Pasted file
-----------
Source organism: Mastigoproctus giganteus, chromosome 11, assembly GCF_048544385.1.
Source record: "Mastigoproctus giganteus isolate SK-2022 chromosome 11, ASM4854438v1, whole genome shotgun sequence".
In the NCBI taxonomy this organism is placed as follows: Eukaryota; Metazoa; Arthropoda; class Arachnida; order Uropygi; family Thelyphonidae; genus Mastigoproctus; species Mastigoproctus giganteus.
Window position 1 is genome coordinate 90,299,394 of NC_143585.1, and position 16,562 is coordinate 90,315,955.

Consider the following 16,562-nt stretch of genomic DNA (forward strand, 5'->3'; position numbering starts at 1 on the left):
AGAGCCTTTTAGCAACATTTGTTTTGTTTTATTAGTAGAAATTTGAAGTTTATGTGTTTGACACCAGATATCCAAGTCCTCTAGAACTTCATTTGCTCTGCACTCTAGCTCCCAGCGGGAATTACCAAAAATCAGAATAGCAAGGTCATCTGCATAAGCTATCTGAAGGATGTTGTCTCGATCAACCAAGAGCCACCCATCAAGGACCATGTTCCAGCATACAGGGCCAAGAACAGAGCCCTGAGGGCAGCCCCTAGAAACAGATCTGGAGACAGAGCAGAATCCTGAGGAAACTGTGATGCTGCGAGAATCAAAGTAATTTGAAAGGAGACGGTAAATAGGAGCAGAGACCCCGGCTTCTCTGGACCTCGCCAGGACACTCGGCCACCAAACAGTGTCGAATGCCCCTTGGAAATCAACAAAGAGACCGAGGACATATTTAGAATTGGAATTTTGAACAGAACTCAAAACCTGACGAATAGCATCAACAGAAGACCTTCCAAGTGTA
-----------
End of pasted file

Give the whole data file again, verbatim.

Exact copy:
Source organism: Mastigoproctus giganteus, chromosome 11, assembly GCF_048544385.1.
Source record: "Mastigoproctus giganteus isolate SK-2022 chromosome 11, ASM4854438v1, whole genome shotgun sequence".
In the NCBI taxonomy this organism is placed as follows: Eukaryota; Metazoa; Arthropoda; class Arachnida; order Uropygi; family Thelyphonidae; genus Mastigoproctus; species Mastigoproctus giganteus.
Window position 1 is genome coordinate 90,299,394 of NC_143585.1, and position 16,562 is coordinate 90,315,955.

Consider the following 16,562-nt stretch of genomic DNA (forward strand, 5'->3'; position numbering starts at 1 on the left):
AGAGCCTTTTAGCAACATTTGTTTTGTTTTATTAGTAGAAATTTGAAGTTTATGTGTTTGACACCAGATATCCAAGTCCTCTAGAACTTCATTTGCTCTGCACTCTAGCTCCCAGCGGGAATTACCAAAAATCAGAATAGCAAGGTCATCTGCATAAGCTATCTGAAGGATGTTGTCTCGATCAACCAAGAGCCACCCATCAAGGACCATGTTCCAGCATACAGGGCCAAGAACAGAGCCCTGAGGGCAGCCCCTAGAAACAGATCTGGAGACAGAGCAGAATCCTGAGGAAACTGTGATGCTGCGAGAATCAAAGTAATTTGAAAGGAGACGGTAAATAGGAGCAGAGACCCCGGCTTCTCTGGACCTCGCCAGGACACTCGGCCACCAAACAGTGTCGAATGCCCCTTGGAAATCAACAAAGAGACCGAGGACATATTTAGAATTGGAATTTTGAACAGAACTCAAAACCTGACGAATAGCATCAACAGAAGACCTTCCAAGTGTA